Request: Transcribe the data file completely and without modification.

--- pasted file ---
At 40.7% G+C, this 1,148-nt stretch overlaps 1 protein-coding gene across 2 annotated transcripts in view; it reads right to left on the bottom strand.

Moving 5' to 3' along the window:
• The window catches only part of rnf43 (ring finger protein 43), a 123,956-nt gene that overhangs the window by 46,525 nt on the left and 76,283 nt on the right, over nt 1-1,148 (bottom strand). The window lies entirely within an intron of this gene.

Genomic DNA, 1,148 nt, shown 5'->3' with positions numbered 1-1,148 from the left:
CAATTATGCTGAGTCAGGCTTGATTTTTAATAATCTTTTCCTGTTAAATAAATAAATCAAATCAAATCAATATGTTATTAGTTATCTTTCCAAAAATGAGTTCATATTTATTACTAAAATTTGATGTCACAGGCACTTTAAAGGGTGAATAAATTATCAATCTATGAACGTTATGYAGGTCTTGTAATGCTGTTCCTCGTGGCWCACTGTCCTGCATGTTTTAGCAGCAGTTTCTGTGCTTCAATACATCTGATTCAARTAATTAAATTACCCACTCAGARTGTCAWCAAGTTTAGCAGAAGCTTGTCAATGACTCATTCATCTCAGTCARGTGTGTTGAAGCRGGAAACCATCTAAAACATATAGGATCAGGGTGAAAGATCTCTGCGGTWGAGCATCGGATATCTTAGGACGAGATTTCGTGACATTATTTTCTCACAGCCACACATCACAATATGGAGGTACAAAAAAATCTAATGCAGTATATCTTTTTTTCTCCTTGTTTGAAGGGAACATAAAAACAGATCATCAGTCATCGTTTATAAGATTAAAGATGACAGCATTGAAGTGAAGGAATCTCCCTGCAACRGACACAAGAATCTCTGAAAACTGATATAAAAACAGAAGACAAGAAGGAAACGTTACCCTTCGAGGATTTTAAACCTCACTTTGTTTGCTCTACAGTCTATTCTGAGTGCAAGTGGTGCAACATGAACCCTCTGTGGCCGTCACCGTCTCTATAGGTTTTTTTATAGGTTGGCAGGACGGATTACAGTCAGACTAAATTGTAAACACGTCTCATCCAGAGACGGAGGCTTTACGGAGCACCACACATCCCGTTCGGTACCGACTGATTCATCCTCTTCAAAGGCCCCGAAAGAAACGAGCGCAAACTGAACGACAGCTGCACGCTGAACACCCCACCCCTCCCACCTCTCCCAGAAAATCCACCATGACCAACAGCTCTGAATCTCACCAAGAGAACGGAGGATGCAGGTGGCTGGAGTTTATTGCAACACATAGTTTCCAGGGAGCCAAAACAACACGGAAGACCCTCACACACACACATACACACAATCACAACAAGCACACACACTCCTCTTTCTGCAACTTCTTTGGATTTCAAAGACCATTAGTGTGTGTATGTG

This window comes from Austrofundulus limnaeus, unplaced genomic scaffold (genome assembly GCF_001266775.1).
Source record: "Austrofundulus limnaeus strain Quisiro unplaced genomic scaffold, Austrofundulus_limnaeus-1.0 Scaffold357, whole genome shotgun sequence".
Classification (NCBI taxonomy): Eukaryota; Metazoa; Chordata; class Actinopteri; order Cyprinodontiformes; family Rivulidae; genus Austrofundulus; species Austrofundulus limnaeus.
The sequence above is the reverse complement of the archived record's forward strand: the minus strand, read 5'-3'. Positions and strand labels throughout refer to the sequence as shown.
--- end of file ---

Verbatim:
At 40.7% G+C, this 1,148-nt stretch overlaps 1 protein-coding gene across 2 annotated transcripts in view; it reads right to left on the bottom strand.

Moving 5' to 3' along the window:
• The window catches only part of rnf43 (ring finger protein 43), a 123,956-nt gene that overhangs the window by 46,525 nt on the left and 76,283 nt on the right, over nt 1-1,148 (bottom strand). The window lies entirely within an intron of this gene.

Genomic DNA, 1,148 nt, shown 5'->3' with positions numbered 1-1,148 from the left:
CAATTATGCTGAGTCAGGCTTGATTTTTAATAATCTTTTCCTGTTAAATAAATAAATCAAATCAAATCAATATGTTATTAGTTATCTTTCCAAAAATGAGTTCATATTTATTACTAAAATTTGATGTCACAGGCACTTTAAAGGGTGAATAAATTATCAATCTATGAACGTTATGYAGGTCTTGTAATGCTGTTCCTCGTGGCWCACTGTCCTGCATGTTTTAGCAGCAGTTTCTGTGCTTCAATACATCTGATTCAARTAATTAAATTACCCACTCAGARTGTCAWCAAGTTTAGCAGAAGCTTGTCAATGACTCATTCATCTCAGTCARGTGTGTTGAAGCRGGAAACCATCTAAAACATATAGGATCAGGGTGAAAGATCTCTGCGGTWGAGCATCGGATATCTTAGGACGAGATTTCGTGACATTATTTTCTCACAGCCACACATCACAATATGGAGGTACAAAAAAATCTAATGCAGTATATCTTTTTTTCTCCTTGTTTGAAGGGAACATAAAAACAGATCATCAGTCATCGTTTATAAGATTAAAGATGACAGCATTGAAGTGAAGGAATCTCCCTGCAACRGACACAAGAATCTCTGAAAACTGATATAAAAACAGAAGACAAGAAGGAAACGTTACCCTTCGAGGATTTTAAACCTCACTTTGTTTGCTCTACAGTCTATTCTGAGTGCAAGTGGTGCAACATGAACCCTCTGTGGCCGTCACCGTCTCTATAGGTTTTTTTATAGGTTGGCAGGACGGATTACAGTCAGACTAAATTGTAAACACGTCTCATCCAGAGACGGAGGCTTTACGGAGCACCACACATCCCGTTCGGTACCGACTGATTCATCCTCTTCAAAGGCCCCGAAAGAAACGAGCGCAAACTGAACGACAGCTGCACGCTGAACACCCCACCCCTCCCACCTCTCCCAGAAAATCCACCATGACCAACAGCTCTGAATCTCACCAAGAGAACGGAGGATGCAGGTGGCTGGAGTTTATTGCAACACATAGTTTCCAGGGAGCCAAAACAACACGGAAGACCCTCACACACACACATACACACAATCACAACAAGCACACACACTCCTCTTTCTGCAACTTCTTTGGATTTCAAAGACCATTAGTGTGTGTATGTG

This window comes from Austrofundulus limnaeus, unplaced genomic scaffold (genome assembly GCF_001266775.1).
Source record: "Austrofundulus limnaeus strain Quisiro unplaced genomic scaffold, Austrofundulus_limnaeus-1.0 Scaffold357, whole genome shotgun sequence".
Classification (NCBI taxonomy): Eukaryota; Metazoa; Chordata; class Actinopteri; order Cyprinodontiformes; family Rivulidae; genus Austrofundulus; species Austrofundulus limnaeus.
The sequence above is the reverse complement of the archived record's forward strand: the minus strand, read 5'-3'. Positions and strand labels throughout refer to the sequence as shown.